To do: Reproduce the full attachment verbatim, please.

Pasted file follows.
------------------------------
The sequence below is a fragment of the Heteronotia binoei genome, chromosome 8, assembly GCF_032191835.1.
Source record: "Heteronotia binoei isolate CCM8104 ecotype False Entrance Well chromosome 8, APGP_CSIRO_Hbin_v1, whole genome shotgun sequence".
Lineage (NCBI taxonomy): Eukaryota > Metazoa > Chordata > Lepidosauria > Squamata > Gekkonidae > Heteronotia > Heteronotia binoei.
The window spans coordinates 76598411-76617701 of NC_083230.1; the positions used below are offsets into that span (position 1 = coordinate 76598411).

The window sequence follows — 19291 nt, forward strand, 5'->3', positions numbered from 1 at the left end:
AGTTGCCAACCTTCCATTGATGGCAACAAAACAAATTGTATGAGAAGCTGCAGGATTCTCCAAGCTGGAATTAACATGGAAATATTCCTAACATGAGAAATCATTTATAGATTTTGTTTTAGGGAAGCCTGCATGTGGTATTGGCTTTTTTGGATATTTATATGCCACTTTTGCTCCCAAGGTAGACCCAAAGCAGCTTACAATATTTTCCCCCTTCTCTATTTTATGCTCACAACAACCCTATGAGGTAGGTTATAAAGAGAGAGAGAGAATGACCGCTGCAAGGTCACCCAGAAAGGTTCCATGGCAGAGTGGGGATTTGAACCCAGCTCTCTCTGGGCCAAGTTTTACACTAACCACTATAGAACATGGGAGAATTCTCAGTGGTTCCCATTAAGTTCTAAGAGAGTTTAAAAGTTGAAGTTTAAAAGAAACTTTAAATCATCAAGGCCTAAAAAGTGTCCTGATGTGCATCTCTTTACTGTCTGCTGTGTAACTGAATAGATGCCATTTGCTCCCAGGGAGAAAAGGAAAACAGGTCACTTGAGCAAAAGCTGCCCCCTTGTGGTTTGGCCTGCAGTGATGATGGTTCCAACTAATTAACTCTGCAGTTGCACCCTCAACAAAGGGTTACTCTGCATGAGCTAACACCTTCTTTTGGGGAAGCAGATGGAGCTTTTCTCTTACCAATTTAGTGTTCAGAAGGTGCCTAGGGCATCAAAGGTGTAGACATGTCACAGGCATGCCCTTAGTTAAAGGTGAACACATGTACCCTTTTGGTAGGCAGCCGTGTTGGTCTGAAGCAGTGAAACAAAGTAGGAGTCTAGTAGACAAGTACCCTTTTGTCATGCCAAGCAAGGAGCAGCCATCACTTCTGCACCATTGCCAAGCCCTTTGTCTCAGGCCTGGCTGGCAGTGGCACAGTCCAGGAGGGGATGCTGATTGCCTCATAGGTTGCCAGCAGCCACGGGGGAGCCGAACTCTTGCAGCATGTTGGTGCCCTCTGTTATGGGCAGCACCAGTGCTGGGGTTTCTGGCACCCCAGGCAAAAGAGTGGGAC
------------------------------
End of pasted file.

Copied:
The sequence below is a fragment of the Heteronotia binoei genome, chromosome 8, assembly GCF_032191835.1.
Source record: "Heteronotia binoei isolate CCM8104 ecotype False Entrance Well chromosome 8, APGP_CSIRO_Hbin_v1, whole genome shotgun sequence".
Lineage (NCBI taxonomy): Eukaryota > Metazoa > Chordata > Lepidosauria > Squamata > Gekkonidae > Heteronotia > Heteronotia binoei.
The window spans coordinates 76598411-76617701 of NC_083230.1; the positions used below are offsets into that span (position 1 = coordinate 76598411).

The window sequence follows — 19291 nt, forward strand, 5'->3', positions numbered from 1 at the left end:
AGTTGCCAACCTTCCATTGATGGCAACAAAACAAATTGTATGAGAAGCTGCAGGATTCTCCAAGCTGGAATTAACATGGAAATATTCCTAACATGAGAAATCATTTATAGATTTTGTTTTAGGGAAGCCTGCATGTGGTATTGGCTTTTTTGGATATTTATATGCCACTTTTGCTCCCAAGGTAGACCCAAAGCAGCTTACAATATTTTCCCCCTTCTCTATTTTATGCTCACAACAACCCTATGAGGTAGGTTATAAAGAGAGAGAGAGAATGACCGCTGCAAGGTCACCCAGAAAGGTTCCATGGCAGAGTGGGGATTTGAACCCAGCTCTCTCTGGGCCAAGTTTTACACTAACCACTATAGAACATGGGAGAATTCTCAGTGGTTCCCATTAAGTTCTAAGAGAGTTTAAAAGTTGAAGTTTAAAAGAAACTTTAAATCATCAAGGCCTAAAAAGTGTCCTGATGTGCATCTCTTTACTGTCTGCTGTGTAACTGAATAGATGCCATTTGCTCCCAGGGAGAAAAGGAAAACAGGTCACTTGAGCAAAAGCTGCCCCCTTGTGGTTTGGCCTGCAGTGATGATGGTTCCAACTAATTAACTCTGCAGTTGCACCCTCAACAAAGGGTTACTCTGCATGAGCTAACACCTTCTTTTGGGGAAGCAGATGGAGCTTTTCTCTTACCAATTTAGTGTTCAGAAGGTGCCTAGGGCATCAAAGGTGTAGACATGTCACAGGCATGCCCTTAGTTAAAGGTGAACACATGTACCCTTTTGGTAGGCAGCCGTGTTGGTCTGAAGCAGTGAAACAAAGTAGGAGTCTAGTAGACAAGTACCCTTTTGTCATGCCAAGCAAGGAGCAGCCATCACTTCTGCACCATTGCCAAGCCCTTTGTCTCAGGCCTGGCTGGCAGTGGCACAGTCCAGGAGGGGATGCTGATTGCCTCATAGGTTGCCAGCAGCCACGGGGGAGCCGAACTCTTGCAGCATGTTGGTGCCCTCTGTTATGGGCAGCACCAGTGCTGGGGTTTCTGGCACCCCAGGCAAAAGAGTGGGAC